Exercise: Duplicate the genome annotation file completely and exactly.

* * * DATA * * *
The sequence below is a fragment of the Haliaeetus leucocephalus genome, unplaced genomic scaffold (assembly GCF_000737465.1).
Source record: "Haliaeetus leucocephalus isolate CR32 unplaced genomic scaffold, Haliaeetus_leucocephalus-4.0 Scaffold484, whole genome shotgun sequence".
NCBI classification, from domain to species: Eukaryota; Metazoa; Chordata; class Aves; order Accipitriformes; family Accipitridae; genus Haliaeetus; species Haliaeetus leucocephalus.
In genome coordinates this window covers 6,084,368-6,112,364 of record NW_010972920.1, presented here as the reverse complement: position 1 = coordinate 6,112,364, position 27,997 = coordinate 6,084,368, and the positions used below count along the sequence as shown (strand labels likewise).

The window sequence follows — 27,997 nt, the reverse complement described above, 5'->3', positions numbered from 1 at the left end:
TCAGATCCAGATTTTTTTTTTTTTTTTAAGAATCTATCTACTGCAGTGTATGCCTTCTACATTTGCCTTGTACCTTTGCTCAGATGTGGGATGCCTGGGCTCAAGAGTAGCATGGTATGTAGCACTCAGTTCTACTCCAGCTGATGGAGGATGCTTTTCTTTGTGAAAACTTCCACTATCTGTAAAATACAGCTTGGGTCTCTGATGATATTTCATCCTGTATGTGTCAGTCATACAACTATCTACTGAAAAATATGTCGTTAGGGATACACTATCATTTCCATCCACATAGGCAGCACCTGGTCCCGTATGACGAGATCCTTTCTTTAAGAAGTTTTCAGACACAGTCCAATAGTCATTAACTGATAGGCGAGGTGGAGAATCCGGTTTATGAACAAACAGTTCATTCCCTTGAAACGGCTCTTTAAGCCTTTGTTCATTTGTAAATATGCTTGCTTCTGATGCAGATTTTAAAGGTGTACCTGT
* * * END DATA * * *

The sequence below is a fragment of the Haliaeetus leucocephalus genome, unplaced genomic scaffold (assembly GCF_000737465.1).
Source record: "Haliaeetus leucocephalus isolate CR32 unplaced genomic scaffold, Haliaeetus_leucocephalus-4.0 Scaffold484, whole genome shotgun sequence".
NCBI classification, from domain to species: Eukaryota; Metazoa; Chordata; class Aves; order Accipitriformes; family Accipitridae; genus Haliaeetus; species Haliaeetus leucocephalus.
In genome coordinates this window covers 6,084,368-6,112,364 of record NW_010972920.1, presented here as the reverse complement: position 1 = coordinate 6,112,364, position 27,997 = coordinate 6,084,368, and the positions used below count along the sequence as shown (strand labels likewise).

The window sequence follows — 27,997 nt, the reverse complement described above, 5'->3', positions numbered from 1 at the left end:
TCAGATCCAGATTTTTTTTTTTTTTTTAAGAATCTATCTACTGCAGTGTATGCCTTCTACATTTGCCTTGTACCTTTGCTCAGATGTGGGATGCCTGGGCTCAAGAGTAGCATGGTATGTAGCACTCAGTTCTACTCCAGCTGATGGAGGATGCTTTTCTTTGTGAAAACTTCCACTATCTGTAAAATACAGCTTGGGTCTCTGATGATATTTCATCCTGTATGTGTCAGTCATACAACTATCTACTGAAAAATATGTCGTTAGGGATACACTATCATTTCCATCCACATAGGCAGCACCTGGTCCCGTATGACGAGATCCTTTCTTTAAGAAGTTTTCAGACACAGTCCAATAGTCATTAACTGATAGGCGAGGTGGAGAATCCGGTTTATGAACAAACAGTTCATTCCCTTGAAACGGCTCTTTAAGCCTTTGTTCATTTGTAAATATGCTTGCTTCTGATGCAGATTTTAAAGGTGTACCTGT